The National Assembly's approval of the amended Labour Code last week marked fundamental changes to one of the most important legal documents that came into life in 1994. Longer maternity leave for female workers is only one part of it. The new Labour Code contains other equally important amendments which are expected to greatly improve the labour market and industrial relations in Viet Nam. Viet Nam News reporter Tran Quynh Hoa talked to representatives of employees, employers and independent experts to explore their reactions.
The National Assembly's approval of the amended Labour Code last week marked fundamental changes to one of the most important legal documents that came into life in 1994. Longer maternity leave for female workers is only one part of it. The new Labour Code contains other equally important amendments which are expected to greatly improve the labour market and industrial relations in Viet Nam. Viet Nam News reporter Tran Quynh Hoa talked to representatives of employees, employers and independent experts to explore their reactions. Mai Duc Chinh, vice chairman of the Viet Nam General Confederation of Labour
The Labour Code was amended twice in 2002 and 2006 but this is the most important amendment of the law so far, with most of its key clauses changed. The changes appropriately reflect the reality after more than 15 years since the law's implementation.
The amended Labour Code, of course, protects the rights of employers, but more importantly, it better guards the rights and benefits of employees, who are always more vulnerable in labour, and industrial relations.
The changes in the Labour Code are expected to affect the more than 15 million workers in formal sectors, not to mention those joining informal sectors across the country.
The new Labour Code now covers new issues in the labour market, such as labour sub-leasing or housemaids. It also requires employers to provide adequate training to their employees, something that has never been mandatory before.
A longer maternity leave is another important change in the Labour Code. The Government initially proposed a five month maternity leave (compared the current law's four months) but trade unions advocated for the scientifically recommended six months. Priority should be given to newborns, who need to be consistently breastfed in their first six months. I am glad that the National Assembly deputies supported the General Confederation of Labour and gave new mothers another two months of paid leave.
I further appreciate the new definition of wages in the amended Labour Code. Wages now include fixed salaries, allowances and bonuses. Employers will now have to pay insurance for their employees based on these wages. It is a significant difference from the current situation where enterprises try to divide their employees' income into many parts, with wages being only a fraction of the legal minimum. This helps save a great deal of money on insurance for employers while employees have to suffer.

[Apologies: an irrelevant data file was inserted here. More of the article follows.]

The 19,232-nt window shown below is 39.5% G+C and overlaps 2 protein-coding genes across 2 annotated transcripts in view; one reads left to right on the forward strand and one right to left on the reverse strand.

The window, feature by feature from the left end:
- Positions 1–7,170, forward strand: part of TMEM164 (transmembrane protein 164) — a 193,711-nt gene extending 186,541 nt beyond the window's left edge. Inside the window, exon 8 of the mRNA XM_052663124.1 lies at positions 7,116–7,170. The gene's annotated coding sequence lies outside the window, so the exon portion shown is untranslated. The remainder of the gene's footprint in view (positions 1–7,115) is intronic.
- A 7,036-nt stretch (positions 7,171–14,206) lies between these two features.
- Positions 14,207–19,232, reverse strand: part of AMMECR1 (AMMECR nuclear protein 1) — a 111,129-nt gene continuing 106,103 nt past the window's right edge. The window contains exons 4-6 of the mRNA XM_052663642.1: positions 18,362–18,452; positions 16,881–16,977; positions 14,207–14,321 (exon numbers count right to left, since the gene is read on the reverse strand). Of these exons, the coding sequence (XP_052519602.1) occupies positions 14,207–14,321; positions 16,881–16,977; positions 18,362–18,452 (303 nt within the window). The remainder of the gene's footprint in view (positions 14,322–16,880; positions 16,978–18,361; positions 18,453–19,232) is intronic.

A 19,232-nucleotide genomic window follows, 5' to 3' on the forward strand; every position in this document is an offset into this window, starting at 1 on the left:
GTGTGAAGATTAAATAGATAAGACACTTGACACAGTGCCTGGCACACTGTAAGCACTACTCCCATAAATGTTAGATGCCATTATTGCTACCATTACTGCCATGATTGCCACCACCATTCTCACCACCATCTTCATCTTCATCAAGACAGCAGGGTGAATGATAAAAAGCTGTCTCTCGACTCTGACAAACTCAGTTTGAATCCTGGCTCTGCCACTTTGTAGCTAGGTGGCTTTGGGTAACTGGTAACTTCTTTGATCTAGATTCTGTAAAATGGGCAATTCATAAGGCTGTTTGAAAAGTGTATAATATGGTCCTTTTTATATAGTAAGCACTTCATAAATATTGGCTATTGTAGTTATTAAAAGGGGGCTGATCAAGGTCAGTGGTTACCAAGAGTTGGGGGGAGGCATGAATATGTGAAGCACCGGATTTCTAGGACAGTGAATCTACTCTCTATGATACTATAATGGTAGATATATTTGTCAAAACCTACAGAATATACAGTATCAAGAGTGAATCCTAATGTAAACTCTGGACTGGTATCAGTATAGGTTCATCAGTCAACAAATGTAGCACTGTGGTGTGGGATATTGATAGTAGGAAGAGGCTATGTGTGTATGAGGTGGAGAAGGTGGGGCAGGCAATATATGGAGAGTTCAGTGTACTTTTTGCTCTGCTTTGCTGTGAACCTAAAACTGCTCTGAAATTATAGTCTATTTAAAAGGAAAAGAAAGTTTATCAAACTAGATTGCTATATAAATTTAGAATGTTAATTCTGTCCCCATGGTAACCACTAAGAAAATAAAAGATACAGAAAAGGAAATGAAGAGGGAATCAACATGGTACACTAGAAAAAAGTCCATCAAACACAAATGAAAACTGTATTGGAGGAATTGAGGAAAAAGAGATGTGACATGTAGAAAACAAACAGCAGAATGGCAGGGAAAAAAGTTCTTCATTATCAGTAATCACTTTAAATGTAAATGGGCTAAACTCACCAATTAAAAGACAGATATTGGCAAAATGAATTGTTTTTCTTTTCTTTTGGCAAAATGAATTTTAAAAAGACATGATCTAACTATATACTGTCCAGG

The definition of minimum wages has also been addressed; it is now required that the minimum living standards be covered. Therefore, instead of adjusting minimum wages according to inflation, the Government will have to do a survey and research minimum living standards of different groups of people before setting new levels of minimum wages. The Viet Nam General Confederation of Labour suggested that the Government start these surveys in 2014, but they wanted to wait for an additional year, given the credit crunch.
Wages are the most problematic issue in the labour market and industrial relations today. Some 80 per cent of work disputes relate to wages. So if we have laws that arrange this issue properly, disputes and strikes will surely decrease.
However, the most significant change in the law is labour negotiation, bargaining and work agreements. The current Labour Code only mentions these issues in terms of administrative procedures, but its new version gives them an adequate amount of space for explanation and outlines imperative activities in order to improve labour relations in the country.
With these amendments, the labour issues in Viet Nam are expected to experience dramatic changes. Law making and law implementing, however, are two completely different stories in the country. Viet Nam's Labour Code has been recognised as one of the most advanced labour laws in the region, but at the same time, the country has a poor record for law implementation. Violations are almost everywhere, in all enterprises across the country.
Yoon Youngmo, chief technical advisor in industrial relations, International Labour Organisation in Viet Nam